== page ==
25. 25. Sarah (22/ female/ single/ Washington, DC.) “I like AtomFilms because it’s just about the films” Personal Background: Liberal arts education at college in the Midwest Just graduated and moved to DC. Has a dog Likes music and art. Went to Lilith Fair. Sends out mass emails about causes she cares about, or jokes. Profession: Editor for non-profit organization ($35K/yr) History with Shockwave and/or AtomFilms: First came to AtomFilms because she did a search on Sundance content. She’s heard about the merger with AtomFilms, and is very worried about AtomFilms losing its edge, or begin buried in the site. She thinks some controversial material might be hidden if AtomFilm gets merged with Shockwave. Shockwave’s opportunity: If Shockwave can prove they are trustworthy enough to coax her into signing up, she will become a loyal visitor and shortlist subscriber. If she feels clicking through ads will help Shockwave support independent film, she will.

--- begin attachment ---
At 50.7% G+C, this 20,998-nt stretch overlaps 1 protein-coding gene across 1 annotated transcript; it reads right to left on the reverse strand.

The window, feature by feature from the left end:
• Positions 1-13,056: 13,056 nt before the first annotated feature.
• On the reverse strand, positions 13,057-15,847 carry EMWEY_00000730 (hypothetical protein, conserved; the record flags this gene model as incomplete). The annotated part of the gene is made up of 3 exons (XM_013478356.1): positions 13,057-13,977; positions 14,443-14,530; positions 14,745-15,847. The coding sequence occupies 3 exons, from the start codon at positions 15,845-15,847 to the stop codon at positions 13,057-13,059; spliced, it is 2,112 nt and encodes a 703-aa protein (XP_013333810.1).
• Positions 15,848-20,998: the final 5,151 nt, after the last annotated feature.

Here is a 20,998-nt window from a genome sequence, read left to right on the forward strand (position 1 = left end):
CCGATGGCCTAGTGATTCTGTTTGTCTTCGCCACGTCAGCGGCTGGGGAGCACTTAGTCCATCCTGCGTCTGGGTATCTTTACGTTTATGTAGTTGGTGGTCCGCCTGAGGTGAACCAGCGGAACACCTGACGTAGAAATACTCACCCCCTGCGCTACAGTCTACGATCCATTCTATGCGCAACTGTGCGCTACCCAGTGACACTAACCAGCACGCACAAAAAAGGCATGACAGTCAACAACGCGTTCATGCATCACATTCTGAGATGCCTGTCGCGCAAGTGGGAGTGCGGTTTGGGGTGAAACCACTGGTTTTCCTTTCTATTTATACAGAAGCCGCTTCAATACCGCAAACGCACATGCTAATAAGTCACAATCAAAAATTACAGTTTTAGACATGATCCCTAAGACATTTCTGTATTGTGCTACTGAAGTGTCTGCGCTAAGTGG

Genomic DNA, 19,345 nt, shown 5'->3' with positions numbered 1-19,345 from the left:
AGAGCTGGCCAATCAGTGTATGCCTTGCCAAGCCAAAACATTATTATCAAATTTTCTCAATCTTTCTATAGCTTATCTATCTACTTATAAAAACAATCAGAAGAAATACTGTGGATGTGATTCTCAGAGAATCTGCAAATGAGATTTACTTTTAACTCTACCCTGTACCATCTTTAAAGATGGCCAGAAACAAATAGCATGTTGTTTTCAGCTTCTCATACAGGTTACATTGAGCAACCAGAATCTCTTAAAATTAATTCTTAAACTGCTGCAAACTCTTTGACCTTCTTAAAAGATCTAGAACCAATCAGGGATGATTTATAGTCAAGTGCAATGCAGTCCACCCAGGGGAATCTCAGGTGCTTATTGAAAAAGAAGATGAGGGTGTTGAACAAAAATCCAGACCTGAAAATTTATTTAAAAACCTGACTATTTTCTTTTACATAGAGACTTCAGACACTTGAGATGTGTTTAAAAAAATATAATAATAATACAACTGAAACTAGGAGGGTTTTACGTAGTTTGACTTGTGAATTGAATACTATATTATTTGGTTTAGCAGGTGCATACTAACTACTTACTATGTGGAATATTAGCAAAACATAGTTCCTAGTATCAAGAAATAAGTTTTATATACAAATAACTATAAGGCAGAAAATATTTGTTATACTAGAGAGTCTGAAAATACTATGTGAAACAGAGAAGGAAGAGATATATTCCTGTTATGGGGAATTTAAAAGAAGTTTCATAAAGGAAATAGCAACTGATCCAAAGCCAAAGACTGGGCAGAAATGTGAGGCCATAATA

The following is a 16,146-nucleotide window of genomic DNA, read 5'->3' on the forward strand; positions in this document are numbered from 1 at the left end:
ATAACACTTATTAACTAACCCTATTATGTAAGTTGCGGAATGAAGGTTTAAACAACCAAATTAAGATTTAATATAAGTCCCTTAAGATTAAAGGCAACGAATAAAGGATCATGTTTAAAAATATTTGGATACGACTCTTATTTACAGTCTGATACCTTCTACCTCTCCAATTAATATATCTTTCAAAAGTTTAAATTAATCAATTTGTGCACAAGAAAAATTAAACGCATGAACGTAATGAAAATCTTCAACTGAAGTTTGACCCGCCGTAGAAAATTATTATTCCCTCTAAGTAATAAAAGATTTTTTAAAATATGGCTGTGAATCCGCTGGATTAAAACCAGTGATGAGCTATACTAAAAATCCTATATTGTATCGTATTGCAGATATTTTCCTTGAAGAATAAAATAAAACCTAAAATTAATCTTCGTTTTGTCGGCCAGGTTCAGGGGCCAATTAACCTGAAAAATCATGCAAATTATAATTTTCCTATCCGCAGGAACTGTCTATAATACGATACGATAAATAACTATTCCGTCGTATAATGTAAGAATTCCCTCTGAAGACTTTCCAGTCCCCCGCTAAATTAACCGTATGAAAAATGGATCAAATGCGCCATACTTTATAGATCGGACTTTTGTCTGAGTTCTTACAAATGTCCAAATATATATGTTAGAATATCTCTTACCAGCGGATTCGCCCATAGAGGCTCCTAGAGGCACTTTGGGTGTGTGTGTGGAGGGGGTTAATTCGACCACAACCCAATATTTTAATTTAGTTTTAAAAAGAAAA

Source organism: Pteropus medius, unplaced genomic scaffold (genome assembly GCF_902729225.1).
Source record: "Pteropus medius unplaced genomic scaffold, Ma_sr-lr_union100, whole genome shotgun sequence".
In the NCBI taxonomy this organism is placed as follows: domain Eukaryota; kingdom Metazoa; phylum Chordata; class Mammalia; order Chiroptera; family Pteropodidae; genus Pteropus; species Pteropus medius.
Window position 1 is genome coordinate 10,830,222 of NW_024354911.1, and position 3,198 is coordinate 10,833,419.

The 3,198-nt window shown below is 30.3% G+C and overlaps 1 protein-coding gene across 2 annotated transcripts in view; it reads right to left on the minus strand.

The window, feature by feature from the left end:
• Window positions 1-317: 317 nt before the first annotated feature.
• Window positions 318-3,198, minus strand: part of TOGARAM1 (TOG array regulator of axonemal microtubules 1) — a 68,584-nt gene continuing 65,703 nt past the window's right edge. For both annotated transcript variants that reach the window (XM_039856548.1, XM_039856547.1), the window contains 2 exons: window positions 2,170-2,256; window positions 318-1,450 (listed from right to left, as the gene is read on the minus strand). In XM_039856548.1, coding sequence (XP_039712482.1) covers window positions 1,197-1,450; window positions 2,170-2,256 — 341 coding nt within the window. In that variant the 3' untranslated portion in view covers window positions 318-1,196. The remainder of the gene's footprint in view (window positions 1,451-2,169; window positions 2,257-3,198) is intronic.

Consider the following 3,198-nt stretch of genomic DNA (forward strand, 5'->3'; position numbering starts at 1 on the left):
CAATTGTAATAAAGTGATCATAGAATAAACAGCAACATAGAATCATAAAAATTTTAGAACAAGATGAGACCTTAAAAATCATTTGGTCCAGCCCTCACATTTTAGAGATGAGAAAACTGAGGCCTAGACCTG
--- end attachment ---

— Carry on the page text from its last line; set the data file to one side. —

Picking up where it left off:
26. 26. Scott (17/ male/ single/ Shaumburg, IL.) “I want something cool and really on the edge. Something you can’t get on TV” #2 most common user Profession: Full time student (studies exercise and sport science) Personal Background: Youngest kid in family of five. Likes to be seen as a little rebellious. Excited to be in college, but not really brave enough yet to actually do anything rebellious, so uses Internet to express his self-image. History with Shockwave and/or AtomFilms: he’s been to Shockwave a few times, and usually clicks games as soon as the navigation bar loads. He likes playing arcade games, and “shoot ‘em up’s.” Spend two hours playing “King of the Hill paintball” recently. Shockwave’s opportunity: he is already hanging out in the games section regularly. If shockwave can introduce him to it’s sick and twisted material, it can keep him on the website longer, and use his tendency to send out links to spread